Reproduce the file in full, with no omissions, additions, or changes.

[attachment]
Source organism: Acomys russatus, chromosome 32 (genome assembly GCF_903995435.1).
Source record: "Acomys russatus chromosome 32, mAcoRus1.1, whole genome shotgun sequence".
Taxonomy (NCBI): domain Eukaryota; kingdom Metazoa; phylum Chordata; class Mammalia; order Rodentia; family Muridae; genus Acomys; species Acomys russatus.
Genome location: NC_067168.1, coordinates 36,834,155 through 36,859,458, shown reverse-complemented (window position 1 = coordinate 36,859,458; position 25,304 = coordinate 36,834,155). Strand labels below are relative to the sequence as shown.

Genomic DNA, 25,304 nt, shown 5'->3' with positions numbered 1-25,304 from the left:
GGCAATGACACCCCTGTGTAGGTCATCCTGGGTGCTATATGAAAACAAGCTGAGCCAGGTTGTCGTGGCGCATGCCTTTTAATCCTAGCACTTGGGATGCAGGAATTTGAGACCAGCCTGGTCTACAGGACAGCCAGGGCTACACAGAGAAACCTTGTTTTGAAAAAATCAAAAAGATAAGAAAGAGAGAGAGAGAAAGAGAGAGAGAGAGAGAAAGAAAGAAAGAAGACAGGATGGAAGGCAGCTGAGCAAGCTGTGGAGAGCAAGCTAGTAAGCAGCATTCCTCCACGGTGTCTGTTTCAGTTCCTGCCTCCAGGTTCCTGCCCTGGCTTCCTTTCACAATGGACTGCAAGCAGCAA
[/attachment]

Source organism: Acomys russatus, chromosome 32 (genome assembly GCF_903995435.1).
Source record: "Acomys russatus chromosome 32, mAcoRus1.1, whole genome shotgun sequence".
Taxonomy (NCBI): domain Eukaryota; kingdom Metazoa; phylum Chordata; class Mammalia; order Rodentia; family Muridae; genus Acomys; species Acomys russatus.
Genome location: NC_067168.1, coordinates 36,834,155 through 36,859,458, shown reverse-complemented (window position 1 = coordinate 36,859,458; position 25,304 = coordinate 36,834,155). Strand labels below are relative to the sequence as shown.

Genomic DNA, 25,304 nt, shown 5'->3' with positions numbered 1-25,304 from the left:
GGCAATGACACCCCTGTGTAGGTCATCCTGGGTGCTATATGAAAACAAGCTGAGCCAGGTTGTCGTGGCGCATGCCTTTTAATCCTAGCACTTGGGATGCAGGAATTTGAGACCAGCCTGGTCTACAGGACAGCCAGGGCTACACAGAGAAACCTTGTTTTGAAAAAATCAAAAAGATAAGAAAGAGAGAGAGAGAAAGAGAGAGAGAGAGAGAAAGAAAGAAAGAAGACAGGATGGAAGGCAGCTGAGCAAGCTGTGGAGAGCAAGCTAGTAAGCAGCATTCCTCCACGGTGTCTGTTTCAGTTCCTGCCTCCAGGTTCCTGCCCTGGCTTCCTTTCACAATGGACTGCAAGCAGCAA